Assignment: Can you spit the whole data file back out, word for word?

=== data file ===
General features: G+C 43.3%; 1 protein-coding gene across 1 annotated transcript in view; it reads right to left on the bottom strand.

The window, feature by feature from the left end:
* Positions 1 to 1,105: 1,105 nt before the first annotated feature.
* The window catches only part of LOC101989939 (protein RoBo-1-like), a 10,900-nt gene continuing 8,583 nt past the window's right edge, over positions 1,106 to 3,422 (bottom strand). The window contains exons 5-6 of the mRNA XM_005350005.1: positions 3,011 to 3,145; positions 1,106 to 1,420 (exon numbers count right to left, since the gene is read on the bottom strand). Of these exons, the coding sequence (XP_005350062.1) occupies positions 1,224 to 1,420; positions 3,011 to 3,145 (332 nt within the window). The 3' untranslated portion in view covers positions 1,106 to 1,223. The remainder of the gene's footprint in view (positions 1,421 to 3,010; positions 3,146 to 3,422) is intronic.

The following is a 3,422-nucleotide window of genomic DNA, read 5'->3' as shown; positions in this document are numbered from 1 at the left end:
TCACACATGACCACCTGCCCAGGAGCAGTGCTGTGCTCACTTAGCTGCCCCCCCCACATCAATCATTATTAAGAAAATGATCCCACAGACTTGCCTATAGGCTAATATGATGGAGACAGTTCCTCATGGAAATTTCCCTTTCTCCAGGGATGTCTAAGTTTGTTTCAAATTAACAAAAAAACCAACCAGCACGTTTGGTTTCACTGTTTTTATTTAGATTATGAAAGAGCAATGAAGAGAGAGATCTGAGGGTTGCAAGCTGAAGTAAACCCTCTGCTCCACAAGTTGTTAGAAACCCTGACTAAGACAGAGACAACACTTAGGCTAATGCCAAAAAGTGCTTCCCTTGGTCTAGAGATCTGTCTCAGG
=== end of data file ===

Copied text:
General features: G+C 43.3%; 1 protein-coding gene across 1 annotated transcript in view; it reads right to left on the bottom strand.

The window, feature by feature from the left end:
* Positions 1 to 1,105: 1,105 nt before the first annotated feature.
* The window catches only part of LOC101989939 (protein RoBo-1-like), a 10,900-nt gene continuing 8,583 nt past the window's right edge, over positions 1,106 to 3,422 (bottom strand). The window contains exons 5-6 of the mRNA XM_005350005.1: positions 3,011 to 3,145; positions 1,106 to 1,420 (exon numbers count right to left, since the gene is read on the bottom strand). Of these exons, the coding sequence (XP_005350062.1) occupies positions 1,224 to 1,420; positions 3,011 to 3,145 (332 nt within the window). The 3' untranslated portion in view covers positions 1,106 to 1,223. The remainder of the gene's footprint in view (positions 1,421 to 3,010; positions 3,146 to 3,422) is intronic.

The following is a 3,422-nucleotide window of genomic DNA, read 5'->3' as shown; positions in this document are numbered from 1 at the left end:
TCACACATGACCACCTGCCCAGGAGCAGTGCTGTGCTCACTTAGCTGCCCCCCCCACATCAATCATTATTAAGAAAATGATCCCACAGACTTGCCTATAGGCTAATATGATGGAGACAGTTCCTCATGGAAATTTCCCTTTCTCCAGGGATGTCTAAGTTTGTTTCAAATTAACAAAAAAACCAACCAGCACGTTTGGTTTCACTGTTTTTATTTAGATTATGAAAGAGCAATGAAGAGAGAGATCTGAGGGTTGCAAGCTGAAGTAAACCCTCTGCTCCACAAGTTGTTAGAAACCCTGACTAAGACAGAGACAACACTTAGGCTAATGCCAAAAAGTGCTTCCCTTGGTCTAGAGATCTGTCTCAGG